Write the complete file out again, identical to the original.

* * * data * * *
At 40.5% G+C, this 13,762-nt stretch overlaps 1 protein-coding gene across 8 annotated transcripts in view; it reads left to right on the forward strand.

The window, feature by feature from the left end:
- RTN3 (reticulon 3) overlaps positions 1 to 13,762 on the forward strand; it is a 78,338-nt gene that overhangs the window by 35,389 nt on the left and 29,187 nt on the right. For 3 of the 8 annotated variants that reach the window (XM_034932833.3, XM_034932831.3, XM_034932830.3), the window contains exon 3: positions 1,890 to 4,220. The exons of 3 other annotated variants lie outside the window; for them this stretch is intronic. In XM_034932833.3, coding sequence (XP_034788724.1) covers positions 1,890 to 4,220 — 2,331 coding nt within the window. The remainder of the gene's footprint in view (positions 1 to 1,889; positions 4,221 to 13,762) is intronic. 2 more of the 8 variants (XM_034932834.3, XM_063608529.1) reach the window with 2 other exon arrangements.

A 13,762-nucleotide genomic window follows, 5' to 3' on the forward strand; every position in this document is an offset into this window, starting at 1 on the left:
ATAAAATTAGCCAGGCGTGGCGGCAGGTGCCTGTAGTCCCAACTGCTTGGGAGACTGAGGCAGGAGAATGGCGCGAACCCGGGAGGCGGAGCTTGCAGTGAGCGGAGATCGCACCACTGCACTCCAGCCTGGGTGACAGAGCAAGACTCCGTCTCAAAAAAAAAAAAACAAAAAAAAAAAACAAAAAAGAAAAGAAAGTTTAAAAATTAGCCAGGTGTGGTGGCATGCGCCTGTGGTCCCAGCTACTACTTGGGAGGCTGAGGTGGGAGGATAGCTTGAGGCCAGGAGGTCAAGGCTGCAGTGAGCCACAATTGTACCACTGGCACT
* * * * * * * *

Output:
At 40.5% G+C, this 13,762-nt stretch overlaps 1 protein-coding gene across 8 annotated transcripts in view; it reads left to right on the forward strand.

The window, feature by feature from the left end:
- RTN3 (reticulon 3) overlaps positions 1 to 13,762 on the forward strand; it is a 78,338-nt gene that overhangs the window by 35,389 nt on the left and 29,187 nt on the right. For 3 of the 8 annotated variants that reach the window (XM_034932833.3, XM_034932831.3, XM_034932830.3), the window contains exon 3: positions 1,890 to 4,220. The exons of 3 other annotated variants lie outside the window; for them this stretch is intronic. In XM_034932833.3, coding sequence (XP_034788724.1) covers positions 1,890 to 4,220 — 2,331 coding nt within the window. The remainder of the gene's footprint in view (positions 1 to 1,889; positions 4,221 to 13,762) is intronic. 2 more of the 8 variants (XM_034932834.3, XM_063608529.1) reach the window with 2 other exon arrangements.

A 13,762-nucleotide genomic window follows, 5' to 3' on the forward strand; every position in this document is an offset into this window, starting at 1 on the left:
ATAAAATTAGCCAGGCGTGGCGGCAGGTGCCTGTAGTCCCAACTGCTTGGGAGACTGAGGCAGGAGAATGGCGCGAACCCGGGAGGCGGAGCTTGCAGTGAGCGGAGATCGCACCACTGCACTCCAGCCTGGGTGACAGAGCAAGACTCCGTCTCAAAAAAAAAAAAACAAAAAAAAAAAACAAAAAAGAAAAGAAAGTTTAAAAATTAGCCAGGTGTGGTGGCATGCGCCTGTGGTCCCAGCTACTACTTGGGAGGCTGAGGTGGGAGGATAGCTTGAGGCCAGGAGGTCAAGGCTGCAGTGAGCCACAATTGTACCACTGGCACT